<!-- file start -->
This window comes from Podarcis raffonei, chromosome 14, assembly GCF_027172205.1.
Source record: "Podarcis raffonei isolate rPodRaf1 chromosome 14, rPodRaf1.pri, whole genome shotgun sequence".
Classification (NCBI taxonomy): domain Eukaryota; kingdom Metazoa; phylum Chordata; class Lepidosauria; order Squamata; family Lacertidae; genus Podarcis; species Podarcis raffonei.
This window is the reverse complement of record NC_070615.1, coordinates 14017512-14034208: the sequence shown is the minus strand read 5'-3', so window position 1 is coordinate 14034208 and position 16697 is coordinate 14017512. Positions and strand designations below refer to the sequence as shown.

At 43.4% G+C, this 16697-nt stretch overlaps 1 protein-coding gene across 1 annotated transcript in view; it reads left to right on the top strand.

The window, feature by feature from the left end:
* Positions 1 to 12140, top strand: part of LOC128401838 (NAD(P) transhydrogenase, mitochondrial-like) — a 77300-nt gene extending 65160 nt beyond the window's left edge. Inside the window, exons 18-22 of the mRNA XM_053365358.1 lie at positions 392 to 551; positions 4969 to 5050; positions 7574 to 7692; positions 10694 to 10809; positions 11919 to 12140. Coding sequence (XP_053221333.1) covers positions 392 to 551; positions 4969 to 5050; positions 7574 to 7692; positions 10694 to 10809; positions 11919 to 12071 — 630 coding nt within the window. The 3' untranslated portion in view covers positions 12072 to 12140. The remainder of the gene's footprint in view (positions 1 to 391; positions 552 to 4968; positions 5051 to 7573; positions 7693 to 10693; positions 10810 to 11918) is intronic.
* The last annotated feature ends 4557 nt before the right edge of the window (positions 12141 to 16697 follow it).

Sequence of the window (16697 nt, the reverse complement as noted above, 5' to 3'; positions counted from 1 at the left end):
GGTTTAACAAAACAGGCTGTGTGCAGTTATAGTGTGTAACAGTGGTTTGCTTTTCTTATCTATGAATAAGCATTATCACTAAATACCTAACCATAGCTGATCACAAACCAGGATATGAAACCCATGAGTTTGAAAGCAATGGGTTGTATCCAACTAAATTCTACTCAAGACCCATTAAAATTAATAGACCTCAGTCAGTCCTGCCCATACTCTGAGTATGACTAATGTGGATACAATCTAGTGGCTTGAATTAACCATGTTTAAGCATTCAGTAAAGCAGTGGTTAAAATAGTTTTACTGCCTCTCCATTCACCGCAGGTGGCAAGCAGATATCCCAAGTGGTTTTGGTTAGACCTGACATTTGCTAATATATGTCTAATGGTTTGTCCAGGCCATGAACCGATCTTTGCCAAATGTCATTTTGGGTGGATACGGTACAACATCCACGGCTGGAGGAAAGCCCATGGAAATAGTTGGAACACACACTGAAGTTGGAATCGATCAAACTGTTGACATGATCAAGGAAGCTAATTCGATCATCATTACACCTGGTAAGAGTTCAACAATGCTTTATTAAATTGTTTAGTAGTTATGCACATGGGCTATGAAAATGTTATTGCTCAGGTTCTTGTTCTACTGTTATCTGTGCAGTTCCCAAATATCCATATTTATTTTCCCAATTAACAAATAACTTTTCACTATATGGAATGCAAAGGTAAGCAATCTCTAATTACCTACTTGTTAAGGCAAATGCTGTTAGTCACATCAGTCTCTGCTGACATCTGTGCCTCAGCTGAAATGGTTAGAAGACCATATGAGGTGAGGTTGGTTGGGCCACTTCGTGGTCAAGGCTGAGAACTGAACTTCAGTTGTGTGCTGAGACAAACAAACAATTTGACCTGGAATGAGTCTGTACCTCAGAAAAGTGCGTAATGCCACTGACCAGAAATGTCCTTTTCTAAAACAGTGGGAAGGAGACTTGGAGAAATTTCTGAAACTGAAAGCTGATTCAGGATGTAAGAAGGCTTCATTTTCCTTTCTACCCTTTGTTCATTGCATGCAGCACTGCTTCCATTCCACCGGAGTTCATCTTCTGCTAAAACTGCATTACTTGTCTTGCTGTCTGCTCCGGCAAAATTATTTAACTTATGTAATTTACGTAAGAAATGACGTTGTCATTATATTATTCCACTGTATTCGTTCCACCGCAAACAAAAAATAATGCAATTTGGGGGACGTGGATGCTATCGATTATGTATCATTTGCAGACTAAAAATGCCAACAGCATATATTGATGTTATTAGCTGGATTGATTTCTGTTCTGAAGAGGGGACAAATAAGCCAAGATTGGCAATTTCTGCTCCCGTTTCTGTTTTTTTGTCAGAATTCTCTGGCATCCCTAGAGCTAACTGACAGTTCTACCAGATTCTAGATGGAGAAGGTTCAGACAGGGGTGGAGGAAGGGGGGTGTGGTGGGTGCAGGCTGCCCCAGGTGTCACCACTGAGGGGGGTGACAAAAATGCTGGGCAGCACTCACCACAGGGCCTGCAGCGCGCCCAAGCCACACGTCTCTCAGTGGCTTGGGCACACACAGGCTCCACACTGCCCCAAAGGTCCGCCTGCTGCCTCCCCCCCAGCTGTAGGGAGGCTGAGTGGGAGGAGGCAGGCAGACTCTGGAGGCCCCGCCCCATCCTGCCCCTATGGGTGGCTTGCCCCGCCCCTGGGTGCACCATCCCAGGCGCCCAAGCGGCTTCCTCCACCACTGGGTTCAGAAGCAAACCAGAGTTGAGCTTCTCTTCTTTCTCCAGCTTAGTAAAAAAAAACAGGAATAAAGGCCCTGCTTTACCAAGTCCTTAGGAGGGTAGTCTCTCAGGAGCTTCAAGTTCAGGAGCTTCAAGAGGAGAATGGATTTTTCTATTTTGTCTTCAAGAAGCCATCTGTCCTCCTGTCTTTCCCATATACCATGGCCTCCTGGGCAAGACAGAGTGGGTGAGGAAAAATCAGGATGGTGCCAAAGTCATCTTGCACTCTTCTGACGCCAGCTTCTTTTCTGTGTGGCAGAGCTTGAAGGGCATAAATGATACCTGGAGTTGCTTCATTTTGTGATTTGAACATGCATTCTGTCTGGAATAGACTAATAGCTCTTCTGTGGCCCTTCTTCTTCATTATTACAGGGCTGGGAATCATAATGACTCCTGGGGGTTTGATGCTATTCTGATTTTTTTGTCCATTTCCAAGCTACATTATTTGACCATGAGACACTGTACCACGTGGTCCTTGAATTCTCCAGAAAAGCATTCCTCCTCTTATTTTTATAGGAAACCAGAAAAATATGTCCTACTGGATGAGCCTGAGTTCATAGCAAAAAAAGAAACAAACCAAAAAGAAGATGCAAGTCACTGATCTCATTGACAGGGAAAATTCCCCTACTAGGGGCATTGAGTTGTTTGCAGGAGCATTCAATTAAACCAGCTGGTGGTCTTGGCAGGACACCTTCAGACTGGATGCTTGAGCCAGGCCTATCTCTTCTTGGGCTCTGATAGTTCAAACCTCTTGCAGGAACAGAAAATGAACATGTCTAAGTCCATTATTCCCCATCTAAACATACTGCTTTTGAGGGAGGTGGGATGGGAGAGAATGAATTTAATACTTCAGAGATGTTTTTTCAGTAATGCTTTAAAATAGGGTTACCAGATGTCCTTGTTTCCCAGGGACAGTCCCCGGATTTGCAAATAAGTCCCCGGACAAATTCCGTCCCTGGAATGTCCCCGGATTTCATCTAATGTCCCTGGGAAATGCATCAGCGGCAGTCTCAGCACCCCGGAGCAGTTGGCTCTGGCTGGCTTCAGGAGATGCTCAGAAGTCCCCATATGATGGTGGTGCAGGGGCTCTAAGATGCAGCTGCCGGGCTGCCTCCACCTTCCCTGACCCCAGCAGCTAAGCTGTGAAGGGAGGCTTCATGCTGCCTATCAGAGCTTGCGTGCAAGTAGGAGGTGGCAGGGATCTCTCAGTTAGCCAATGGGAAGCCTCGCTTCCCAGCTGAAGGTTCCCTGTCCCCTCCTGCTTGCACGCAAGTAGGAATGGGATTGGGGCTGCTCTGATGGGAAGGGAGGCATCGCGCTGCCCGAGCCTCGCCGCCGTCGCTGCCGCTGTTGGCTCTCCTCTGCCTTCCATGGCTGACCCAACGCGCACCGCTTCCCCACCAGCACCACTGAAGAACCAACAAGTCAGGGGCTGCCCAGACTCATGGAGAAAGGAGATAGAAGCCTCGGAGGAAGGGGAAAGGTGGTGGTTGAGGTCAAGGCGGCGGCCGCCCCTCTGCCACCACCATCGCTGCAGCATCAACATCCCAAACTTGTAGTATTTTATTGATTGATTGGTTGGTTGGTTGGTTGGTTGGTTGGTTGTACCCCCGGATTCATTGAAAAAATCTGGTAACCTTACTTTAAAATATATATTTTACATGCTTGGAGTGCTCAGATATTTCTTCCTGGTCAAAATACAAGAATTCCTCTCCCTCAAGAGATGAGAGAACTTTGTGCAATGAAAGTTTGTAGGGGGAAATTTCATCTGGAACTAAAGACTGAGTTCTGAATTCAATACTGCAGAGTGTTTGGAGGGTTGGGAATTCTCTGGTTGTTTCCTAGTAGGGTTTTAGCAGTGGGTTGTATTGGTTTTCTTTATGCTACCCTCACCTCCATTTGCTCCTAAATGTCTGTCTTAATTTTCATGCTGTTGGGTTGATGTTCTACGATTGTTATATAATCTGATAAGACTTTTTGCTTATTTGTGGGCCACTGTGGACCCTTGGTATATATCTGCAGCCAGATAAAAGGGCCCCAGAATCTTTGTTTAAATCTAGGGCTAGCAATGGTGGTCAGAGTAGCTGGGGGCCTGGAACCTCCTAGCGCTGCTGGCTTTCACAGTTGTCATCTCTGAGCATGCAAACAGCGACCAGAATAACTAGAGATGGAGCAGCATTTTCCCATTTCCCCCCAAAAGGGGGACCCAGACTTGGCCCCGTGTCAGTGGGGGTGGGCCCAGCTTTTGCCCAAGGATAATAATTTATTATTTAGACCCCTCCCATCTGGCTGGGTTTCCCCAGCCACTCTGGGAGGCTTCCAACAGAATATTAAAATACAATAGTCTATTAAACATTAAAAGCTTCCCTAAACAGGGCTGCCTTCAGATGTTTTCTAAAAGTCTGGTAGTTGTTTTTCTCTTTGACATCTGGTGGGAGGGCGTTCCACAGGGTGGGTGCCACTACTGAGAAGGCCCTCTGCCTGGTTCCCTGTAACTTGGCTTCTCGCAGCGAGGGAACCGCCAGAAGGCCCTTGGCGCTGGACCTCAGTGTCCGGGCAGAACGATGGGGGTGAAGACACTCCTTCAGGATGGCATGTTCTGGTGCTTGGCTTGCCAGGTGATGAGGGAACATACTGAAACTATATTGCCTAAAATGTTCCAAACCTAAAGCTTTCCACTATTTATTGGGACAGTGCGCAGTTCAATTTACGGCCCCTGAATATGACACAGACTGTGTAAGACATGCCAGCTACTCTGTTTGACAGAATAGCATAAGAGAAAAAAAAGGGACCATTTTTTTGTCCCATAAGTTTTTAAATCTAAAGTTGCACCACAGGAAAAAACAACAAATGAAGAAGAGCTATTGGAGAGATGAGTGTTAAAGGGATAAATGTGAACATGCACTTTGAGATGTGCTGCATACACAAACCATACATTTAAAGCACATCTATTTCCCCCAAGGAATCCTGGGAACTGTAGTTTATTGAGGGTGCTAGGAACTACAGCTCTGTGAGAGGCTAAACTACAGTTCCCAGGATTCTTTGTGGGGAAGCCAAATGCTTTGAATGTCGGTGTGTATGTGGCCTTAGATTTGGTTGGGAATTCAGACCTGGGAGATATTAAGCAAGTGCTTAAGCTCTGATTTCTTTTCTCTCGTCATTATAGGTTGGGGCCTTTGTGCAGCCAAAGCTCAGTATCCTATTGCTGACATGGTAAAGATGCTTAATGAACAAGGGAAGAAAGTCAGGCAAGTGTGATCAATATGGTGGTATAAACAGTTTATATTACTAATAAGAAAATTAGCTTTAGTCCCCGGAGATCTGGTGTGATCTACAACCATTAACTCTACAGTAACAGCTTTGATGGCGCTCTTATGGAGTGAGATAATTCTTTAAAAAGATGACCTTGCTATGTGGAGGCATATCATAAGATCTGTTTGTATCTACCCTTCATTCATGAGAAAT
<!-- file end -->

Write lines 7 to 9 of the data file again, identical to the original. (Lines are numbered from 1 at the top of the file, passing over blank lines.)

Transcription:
* Positions 1 to 12140, top strand: part of LOC128401838 (NAD(P) transhydrogenase, mitochondrial-like) — a 77300-nt gene extending 65160 nt beyond the window's left edge. Inside the window, exons 18-22 of the mRNA XM_053365358.1 lie at positions 392 to 551; positions 4969 to 5050; positions 7574 to 7692; positions 10694 to 10809; positions 11919 to 12140. Coding sequence (XP_053221333.1) covers positions 392 to 551; positions 4969 to 5050; positions 7574 to 7692; positions 10694 to 10809; positions 11919 to 12071 — 630 coding nt within the window. The 3' untranslated portion in view covers positions 12072 to 12140. The remainder of the gene's footprint in view (positions 1 to 391; positions 552 to 4968; positions 5051 to 7573; positions 7693 to 10693; positions 10810 to 11918) is intronic.
* The last annotated feature ends 4557 nt before the right edge of the window (positions 12141 to 16697 follow it).

Sequence of the window (16697 nt, the reverse complement as noted above, 5' to 3'; positions counted from 1 at the left end):